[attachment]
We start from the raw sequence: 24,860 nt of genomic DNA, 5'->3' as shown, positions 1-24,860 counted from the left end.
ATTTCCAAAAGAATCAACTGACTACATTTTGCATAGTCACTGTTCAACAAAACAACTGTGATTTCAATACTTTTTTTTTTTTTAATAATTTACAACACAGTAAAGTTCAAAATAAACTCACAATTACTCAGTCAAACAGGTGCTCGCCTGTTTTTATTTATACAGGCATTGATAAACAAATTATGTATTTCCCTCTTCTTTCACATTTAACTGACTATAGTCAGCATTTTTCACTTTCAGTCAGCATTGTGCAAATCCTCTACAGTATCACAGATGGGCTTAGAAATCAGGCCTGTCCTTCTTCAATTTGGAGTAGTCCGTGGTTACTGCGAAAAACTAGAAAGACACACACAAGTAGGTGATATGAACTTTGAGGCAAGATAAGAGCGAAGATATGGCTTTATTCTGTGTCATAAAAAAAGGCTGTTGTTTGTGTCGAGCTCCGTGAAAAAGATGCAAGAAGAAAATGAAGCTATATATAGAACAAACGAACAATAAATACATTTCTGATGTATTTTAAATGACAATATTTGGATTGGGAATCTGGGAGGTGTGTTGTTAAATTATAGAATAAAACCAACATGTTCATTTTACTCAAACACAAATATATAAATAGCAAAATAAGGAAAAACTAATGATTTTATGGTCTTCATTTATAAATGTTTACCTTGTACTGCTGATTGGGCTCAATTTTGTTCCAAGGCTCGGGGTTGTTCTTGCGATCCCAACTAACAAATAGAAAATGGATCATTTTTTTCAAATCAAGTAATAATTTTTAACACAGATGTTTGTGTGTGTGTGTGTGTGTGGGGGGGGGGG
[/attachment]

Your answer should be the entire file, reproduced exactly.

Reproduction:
We start from the raw sequence: 24,860 nt of genomic DNA, 5'->3' as shown, positions 1-24,860 counted from the left end.
ATTTCCAAAAGAATCAACTGACTACATTTTGCATAGTCACTGTTCAACAAAACAACTGTGATTTCAATACTTTTTTTTTTTTTAATAATTTACAACACAGTAAAGTTCAAAATAAACTCACAATTACTCAGTCAAACAGGTGCTCGCCTGTTTTTATTTATACAGGCATTGATAAACAAATTATGTATTTCCCTCTTCTTTCACATTTAACTGACTATAGTCAGCATTTTTCACTTTCAGTCAGCATTGTGCAAATCCTCTACAGTATCACAGATGGGCTTAGAAATCAGGCCTGTCCTTCTTCAATTTGGAGTAGTCCGTGGTTACTGCGAAAAACTAGAAAGACACACACAAGTAGGTGATATGAACTTTGAGGCAAGATAAGAGCGAAGATATGGCTTTATTCTGTGTCATAAAAAAAGGCTGTTGTTTGTGTCGAGCTCCGTGAAAAAGATGCAAGAAGAAAATGAAGCTATATATAGAACAAACGAACAATAAATACATTTCTGATGTATTTTAAATGACAATATTTGGATTGGGAATCTGGGAGGTGTGTTGTTAAATTATAGAATAAAACCAACATGTTCATTTTACTCAAACACAAATATATAAATAGCAAAATAAGGAAAAACTAATGATTTTATGGTCTTCATTTATAAATGTTTACCTTGTACTGCTGATTGGGCTCAATTTTGTTCCAAGGCTCGGGGTTGTTCTTGCGATCCCAACTAACAAATAGAAAATGGATCATTTTTTTCAAATCAAGTAATAATTTTTAACACAGATGTTTGTGTGTGTGTGTGTGTGTGGGGGGGGGGG